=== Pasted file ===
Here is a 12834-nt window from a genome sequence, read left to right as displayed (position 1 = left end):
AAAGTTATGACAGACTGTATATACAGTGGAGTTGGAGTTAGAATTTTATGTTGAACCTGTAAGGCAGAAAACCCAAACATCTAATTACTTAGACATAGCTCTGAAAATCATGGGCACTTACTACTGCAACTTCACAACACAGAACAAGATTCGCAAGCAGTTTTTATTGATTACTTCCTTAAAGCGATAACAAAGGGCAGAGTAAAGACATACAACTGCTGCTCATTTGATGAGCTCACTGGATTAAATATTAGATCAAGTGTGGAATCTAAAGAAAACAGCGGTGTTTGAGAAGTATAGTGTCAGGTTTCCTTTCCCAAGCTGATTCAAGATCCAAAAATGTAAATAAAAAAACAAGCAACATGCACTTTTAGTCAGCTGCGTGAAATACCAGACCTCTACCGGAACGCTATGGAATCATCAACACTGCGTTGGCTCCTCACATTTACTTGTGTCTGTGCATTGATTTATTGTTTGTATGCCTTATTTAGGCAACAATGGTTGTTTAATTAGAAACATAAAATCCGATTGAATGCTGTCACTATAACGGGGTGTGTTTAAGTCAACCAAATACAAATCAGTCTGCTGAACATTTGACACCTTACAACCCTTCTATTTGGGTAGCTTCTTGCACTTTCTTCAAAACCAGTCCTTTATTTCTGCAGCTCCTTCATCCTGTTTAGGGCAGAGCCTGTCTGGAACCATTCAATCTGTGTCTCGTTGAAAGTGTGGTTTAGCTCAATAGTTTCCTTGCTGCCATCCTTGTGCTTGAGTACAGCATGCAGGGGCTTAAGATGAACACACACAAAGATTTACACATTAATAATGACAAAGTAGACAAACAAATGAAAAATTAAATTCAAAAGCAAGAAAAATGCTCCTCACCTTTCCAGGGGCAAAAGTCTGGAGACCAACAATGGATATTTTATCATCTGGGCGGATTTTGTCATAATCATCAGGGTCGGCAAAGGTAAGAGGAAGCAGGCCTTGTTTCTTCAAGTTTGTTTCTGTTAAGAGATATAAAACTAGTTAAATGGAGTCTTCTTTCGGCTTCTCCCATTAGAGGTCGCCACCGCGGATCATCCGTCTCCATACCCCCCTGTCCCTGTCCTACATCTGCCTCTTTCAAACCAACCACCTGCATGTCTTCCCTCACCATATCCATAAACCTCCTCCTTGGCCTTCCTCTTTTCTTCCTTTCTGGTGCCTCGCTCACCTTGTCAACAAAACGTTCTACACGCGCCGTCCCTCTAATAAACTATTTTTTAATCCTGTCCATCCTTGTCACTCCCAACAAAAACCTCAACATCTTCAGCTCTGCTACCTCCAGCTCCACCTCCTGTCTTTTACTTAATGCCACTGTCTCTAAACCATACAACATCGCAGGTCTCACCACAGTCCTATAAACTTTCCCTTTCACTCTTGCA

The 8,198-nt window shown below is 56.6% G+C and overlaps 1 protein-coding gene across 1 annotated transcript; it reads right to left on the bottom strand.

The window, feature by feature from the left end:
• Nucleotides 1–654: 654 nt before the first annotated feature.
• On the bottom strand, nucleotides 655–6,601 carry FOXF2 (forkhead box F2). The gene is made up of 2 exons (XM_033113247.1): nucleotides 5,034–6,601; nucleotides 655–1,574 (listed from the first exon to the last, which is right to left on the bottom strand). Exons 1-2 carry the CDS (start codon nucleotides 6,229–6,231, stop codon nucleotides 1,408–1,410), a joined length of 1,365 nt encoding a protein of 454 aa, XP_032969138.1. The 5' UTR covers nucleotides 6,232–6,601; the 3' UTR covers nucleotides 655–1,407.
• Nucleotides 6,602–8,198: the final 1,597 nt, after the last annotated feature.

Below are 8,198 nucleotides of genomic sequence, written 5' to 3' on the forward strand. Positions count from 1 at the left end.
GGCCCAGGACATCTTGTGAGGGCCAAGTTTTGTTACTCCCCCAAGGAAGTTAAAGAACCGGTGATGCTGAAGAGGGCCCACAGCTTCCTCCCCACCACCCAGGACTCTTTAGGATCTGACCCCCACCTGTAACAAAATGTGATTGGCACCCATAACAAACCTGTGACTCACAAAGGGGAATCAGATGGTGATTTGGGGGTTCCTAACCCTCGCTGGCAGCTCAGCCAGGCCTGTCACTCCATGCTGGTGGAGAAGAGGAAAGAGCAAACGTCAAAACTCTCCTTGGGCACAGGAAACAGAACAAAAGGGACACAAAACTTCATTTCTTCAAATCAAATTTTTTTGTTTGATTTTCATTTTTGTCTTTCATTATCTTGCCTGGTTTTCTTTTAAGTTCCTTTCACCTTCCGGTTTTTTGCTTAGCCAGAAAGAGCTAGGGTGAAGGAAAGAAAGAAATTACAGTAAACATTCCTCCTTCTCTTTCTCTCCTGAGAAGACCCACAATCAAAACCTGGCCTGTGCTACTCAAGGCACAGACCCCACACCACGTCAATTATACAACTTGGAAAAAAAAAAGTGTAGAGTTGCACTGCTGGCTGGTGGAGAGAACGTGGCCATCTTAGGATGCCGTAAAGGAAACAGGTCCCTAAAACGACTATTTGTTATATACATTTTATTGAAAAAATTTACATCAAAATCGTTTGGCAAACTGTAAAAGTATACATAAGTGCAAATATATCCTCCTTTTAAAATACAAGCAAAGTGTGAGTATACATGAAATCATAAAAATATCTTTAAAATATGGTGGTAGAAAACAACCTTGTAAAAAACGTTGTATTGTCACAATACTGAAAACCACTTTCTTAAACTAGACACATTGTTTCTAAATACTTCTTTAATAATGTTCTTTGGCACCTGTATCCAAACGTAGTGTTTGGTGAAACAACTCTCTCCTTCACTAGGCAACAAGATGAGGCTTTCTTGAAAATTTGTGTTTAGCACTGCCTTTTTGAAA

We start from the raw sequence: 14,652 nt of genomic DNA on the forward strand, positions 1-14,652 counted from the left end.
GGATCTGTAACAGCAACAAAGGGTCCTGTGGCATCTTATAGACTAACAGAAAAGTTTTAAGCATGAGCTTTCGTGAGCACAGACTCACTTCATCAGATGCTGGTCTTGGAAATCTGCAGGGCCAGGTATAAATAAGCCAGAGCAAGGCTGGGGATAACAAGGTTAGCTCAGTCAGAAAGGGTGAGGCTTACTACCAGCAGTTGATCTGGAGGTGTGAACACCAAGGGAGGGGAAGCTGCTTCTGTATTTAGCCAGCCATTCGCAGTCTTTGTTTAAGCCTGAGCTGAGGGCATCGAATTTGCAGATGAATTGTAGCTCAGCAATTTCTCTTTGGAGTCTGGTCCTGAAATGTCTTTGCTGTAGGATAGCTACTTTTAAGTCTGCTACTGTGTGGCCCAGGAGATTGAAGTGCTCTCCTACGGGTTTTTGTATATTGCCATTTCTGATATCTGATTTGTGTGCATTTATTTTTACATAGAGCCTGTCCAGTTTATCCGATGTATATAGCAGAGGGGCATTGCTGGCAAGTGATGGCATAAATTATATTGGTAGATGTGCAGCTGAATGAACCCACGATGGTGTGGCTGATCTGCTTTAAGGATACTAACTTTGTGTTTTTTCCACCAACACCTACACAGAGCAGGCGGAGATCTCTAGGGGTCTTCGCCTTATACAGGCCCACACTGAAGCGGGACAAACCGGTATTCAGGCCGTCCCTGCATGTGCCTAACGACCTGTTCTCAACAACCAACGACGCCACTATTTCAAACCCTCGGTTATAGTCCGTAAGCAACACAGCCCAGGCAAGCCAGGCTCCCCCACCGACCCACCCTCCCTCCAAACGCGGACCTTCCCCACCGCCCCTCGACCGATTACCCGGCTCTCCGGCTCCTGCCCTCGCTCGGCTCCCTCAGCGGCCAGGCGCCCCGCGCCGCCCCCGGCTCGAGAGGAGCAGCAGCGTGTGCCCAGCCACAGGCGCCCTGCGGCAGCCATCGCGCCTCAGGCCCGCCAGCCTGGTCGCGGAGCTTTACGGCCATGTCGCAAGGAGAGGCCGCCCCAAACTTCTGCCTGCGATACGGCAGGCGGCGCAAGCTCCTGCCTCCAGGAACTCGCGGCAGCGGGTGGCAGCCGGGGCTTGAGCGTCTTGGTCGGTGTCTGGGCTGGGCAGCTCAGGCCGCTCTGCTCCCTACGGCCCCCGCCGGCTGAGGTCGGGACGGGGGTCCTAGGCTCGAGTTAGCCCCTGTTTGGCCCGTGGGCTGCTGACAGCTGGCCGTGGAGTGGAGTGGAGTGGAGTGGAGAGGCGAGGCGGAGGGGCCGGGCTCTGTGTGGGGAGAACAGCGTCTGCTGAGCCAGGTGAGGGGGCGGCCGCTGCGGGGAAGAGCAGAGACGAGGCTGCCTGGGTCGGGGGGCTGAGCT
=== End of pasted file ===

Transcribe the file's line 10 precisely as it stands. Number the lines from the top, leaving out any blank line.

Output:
We start from the raw sequence: 14,652 nt of genomic DNA on the forward strand, positions 1-14,652 counted from the left end.